Archive for November 4th, 2012

“Where Our Deepest Passions Intersect the World’s Compelling Needs”: The 2012 GSA Presidential Address

November 4th, 2012

CHARLOTTE, NORTH CAROLINA–President of the Geological Society of America George H. Davis delivered a spectacular and inspiring address early this afternoon. As his title says, he emphasized the joys and privileges of being geologists along with the civic and scientific duties to make a difference. He discussed why we became geologists in the first place, even using images of his Structural Geology homework and Independent Study from his Wooster undergraduate days! I especially appreciated his ideas about how we can better serve the public through organized, rapid responses to geological events.

We also watched GSA Past President John W. Geissman present the President’s Medal to the author and environmental activist Bill McKibben (below). It was an apt follow-up to the Presidential Address — a real example of a life lived in service of public education and activism.

The first Wooster Geology student posters at GSA 2012

November 4th, 2012

CHARLOTTE, NORTH CAROLINA–The brave souls Jonah Novek (’13) above and Kit Price (’13) below were the first Wooster students to present their posters at the 2012 Geological Society of America meeting. Jonah worked in Estonia this past summer on Early Silurian recovery faunas in the Hilliste Formation on Hiiumaa Island. You can read his abstract directly here, and you can recall his field adventures by searching for “Jonah” in this blog. Kit collected Upper Ordovician cryptic sclerobiont fossils in Indiana in the late summer. Her abstract is here, and you can see her work in this blog by searching for “Kit“. Jonah and Kit started off our GSA presentation experience with confidence and joy.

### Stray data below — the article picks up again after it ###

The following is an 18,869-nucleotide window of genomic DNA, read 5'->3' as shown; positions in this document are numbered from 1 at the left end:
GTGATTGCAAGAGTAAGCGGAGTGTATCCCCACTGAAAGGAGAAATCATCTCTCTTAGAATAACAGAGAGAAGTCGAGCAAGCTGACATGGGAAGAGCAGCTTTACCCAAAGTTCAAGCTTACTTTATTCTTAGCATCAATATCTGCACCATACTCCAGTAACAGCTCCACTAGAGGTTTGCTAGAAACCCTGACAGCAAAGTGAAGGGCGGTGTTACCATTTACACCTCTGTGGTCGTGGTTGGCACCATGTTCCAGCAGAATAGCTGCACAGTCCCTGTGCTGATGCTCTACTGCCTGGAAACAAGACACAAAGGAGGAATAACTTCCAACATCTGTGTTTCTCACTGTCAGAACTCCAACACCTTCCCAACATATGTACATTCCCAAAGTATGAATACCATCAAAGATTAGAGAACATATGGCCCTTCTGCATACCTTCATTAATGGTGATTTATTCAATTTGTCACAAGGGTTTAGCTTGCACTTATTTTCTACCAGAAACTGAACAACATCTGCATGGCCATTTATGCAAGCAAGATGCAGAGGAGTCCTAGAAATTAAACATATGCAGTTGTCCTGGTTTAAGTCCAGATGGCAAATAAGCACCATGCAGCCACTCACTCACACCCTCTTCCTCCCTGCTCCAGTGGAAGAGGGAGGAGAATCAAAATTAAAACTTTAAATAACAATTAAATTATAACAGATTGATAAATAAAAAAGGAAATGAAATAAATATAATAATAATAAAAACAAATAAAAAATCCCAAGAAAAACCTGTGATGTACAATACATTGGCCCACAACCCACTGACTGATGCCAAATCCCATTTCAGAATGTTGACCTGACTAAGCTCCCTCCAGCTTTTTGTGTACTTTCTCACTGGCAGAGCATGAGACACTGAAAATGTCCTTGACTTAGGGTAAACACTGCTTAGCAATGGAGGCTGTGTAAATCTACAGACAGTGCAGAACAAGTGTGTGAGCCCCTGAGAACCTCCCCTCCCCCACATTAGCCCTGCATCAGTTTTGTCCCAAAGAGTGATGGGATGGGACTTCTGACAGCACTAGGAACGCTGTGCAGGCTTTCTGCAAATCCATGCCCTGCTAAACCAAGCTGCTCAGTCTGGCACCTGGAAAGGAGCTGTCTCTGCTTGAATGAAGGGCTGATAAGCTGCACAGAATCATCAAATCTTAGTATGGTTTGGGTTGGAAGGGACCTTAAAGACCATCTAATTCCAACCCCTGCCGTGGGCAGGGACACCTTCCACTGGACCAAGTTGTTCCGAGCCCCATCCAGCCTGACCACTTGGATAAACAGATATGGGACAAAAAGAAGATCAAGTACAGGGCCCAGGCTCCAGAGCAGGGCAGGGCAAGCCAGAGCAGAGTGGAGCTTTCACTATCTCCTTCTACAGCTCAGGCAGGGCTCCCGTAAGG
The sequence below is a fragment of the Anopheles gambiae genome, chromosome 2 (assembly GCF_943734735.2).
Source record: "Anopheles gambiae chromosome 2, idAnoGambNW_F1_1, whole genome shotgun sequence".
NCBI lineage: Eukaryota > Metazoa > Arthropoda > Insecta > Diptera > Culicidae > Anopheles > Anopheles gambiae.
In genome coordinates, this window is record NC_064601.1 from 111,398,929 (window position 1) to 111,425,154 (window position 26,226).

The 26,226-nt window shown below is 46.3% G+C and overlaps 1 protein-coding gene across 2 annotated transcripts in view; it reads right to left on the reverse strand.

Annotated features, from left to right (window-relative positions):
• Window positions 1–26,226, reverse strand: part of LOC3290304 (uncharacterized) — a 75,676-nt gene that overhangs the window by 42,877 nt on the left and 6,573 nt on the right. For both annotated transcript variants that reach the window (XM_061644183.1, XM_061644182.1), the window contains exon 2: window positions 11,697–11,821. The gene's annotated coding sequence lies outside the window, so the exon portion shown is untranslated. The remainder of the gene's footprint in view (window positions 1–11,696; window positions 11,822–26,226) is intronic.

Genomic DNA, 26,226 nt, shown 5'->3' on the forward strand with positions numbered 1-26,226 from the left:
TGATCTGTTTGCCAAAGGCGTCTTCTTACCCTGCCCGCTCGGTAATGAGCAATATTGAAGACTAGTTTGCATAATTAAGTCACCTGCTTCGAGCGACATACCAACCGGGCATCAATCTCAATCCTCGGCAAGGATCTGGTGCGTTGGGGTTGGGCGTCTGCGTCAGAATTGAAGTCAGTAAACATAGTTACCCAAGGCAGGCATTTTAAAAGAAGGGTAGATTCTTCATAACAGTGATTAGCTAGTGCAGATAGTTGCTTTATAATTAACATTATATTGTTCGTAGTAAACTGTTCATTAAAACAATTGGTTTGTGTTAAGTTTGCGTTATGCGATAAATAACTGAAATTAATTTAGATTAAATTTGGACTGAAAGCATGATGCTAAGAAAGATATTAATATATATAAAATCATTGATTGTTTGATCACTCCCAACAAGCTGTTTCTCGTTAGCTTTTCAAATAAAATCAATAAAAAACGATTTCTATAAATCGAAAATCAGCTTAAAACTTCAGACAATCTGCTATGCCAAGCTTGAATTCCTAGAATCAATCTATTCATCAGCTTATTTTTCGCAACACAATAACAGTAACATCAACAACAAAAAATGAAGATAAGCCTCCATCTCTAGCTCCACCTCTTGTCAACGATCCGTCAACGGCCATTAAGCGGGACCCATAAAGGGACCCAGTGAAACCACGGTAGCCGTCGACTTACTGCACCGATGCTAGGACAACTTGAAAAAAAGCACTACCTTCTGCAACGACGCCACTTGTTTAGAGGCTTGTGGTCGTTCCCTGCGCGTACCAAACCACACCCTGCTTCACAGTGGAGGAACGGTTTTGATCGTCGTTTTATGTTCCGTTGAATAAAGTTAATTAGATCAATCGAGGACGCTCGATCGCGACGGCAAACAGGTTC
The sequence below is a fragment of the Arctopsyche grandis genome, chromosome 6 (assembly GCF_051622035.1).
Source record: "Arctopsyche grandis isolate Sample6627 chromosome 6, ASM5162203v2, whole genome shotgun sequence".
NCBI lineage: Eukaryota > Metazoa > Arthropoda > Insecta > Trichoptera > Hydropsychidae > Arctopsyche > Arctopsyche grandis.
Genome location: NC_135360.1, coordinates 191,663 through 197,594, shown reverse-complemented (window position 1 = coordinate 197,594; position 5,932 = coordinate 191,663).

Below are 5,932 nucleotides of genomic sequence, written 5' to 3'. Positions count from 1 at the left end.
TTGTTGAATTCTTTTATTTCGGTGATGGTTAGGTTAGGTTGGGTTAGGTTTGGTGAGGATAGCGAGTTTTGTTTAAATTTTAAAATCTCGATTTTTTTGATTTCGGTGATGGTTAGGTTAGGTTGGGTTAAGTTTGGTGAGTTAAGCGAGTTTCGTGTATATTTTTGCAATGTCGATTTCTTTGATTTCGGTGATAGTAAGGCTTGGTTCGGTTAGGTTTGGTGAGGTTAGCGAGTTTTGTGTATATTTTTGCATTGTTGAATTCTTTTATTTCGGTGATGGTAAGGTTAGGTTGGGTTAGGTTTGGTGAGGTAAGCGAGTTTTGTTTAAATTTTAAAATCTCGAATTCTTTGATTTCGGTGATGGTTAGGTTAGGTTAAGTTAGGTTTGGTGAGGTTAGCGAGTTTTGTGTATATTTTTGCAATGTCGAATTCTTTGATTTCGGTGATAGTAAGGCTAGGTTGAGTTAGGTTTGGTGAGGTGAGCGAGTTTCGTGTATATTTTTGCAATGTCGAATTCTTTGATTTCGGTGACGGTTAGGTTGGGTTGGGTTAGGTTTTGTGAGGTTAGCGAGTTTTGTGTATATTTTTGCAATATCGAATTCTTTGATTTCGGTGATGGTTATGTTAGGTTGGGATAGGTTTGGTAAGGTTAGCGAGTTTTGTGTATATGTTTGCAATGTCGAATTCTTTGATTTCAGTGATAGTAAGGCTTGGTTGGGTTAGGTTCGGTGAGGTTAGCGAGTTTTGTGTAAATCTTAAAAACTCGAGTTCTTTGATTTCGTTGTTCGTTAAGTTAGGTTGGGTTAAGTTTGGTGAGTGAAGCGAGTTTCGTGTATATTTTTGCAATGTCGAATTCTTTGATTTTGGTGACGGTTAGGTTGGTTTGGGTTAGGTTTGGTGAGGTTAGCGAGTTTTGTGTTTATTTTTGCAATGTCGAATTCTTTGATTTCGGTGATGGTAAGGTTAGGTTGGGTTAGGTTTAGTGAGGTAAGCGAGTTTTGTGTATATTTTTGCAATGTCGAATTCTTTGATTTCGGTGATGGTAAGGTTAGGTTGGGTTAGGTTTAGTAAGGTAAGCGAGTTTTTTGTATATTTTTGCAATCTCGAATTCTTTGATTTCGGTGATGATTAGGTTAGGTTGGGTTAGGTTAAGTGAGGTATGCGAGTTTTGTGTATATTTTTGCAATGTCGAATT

Wooster Geologists at the GSA President’s Student Breakfast

November 4th, 2012

CHARLOTTE, NORTH CAROLINA–The Geological Society of America has a tradition of hosting a free breakfast for those students willing to come to the convention center at 7:00 a.m. on a Sunday morning. The meal is hosted by the GSA President and sponsored by ExxonMobil Corporation. Secretaries of GSA sections and associated societies help serve the students, which is why I was there.

This year’s GSA President is George H. Davis (Wooster ’64) who with his wife Merrily generously greeted the Wooster students at their table, telling them stories about their Wooster days and inspiring them to geological activism. It was a classic moment for Wooster Geology.

This, by the way, was the first time I saw the Wooster students after their long drive down from Wooster to Charlotte. It was great to see them happy, enthusiastic and safe. They also seemed mighty hungry.

 

Wooster’s Fossil of the Week: Birch wood with beetle borings (Oligocene of Oregon)

November 4th, 2012

We may be at the Geological Society of America annual meeting today, but that doesn’t stop Fossil of the Week! This week’s fossil is a beautifully-detailed piece of petrified birch wood (Betula) with tree rings and insect borings throughout. It was found in the Little Butte Formation (Oligocene) of Linn County, Oregon. This rock unit consists of thick tuffs and volcanic breccias representing volcanic mudflows and nuée ardente deposits that buried diverse hardwood forests. This formation is known for its spectacular silicified fossil wood.
The beetle borings, shown in closer view above, are very similar to those bored in birch trees today. There is little work done on the ichnotaxonomy of these trace fossils, so I can’t yet give them a name, but at least we can see typical beetle activity in the twists and turns. The holes are apparently filled with a cemented mix of insect feces and wood fragments called frass, just like we find in modern birch wod today.

References:

Beaulieu, J.D., Hughes, P.W., and Mathiot, R.K. 1974. Environmental geology of western Linn County, Oregon. Oregon Department of Geology and Mineral Industries Bulletin, no. 84, 117 p.

Rozefelds, A.C. and De Baar, M. 1991. Silicified Kalotermitidae (Isoptera) frass in conifer wood from a mid-Tertiary rainforest in central Queensland, Australia. Lethaia 24: 439-442.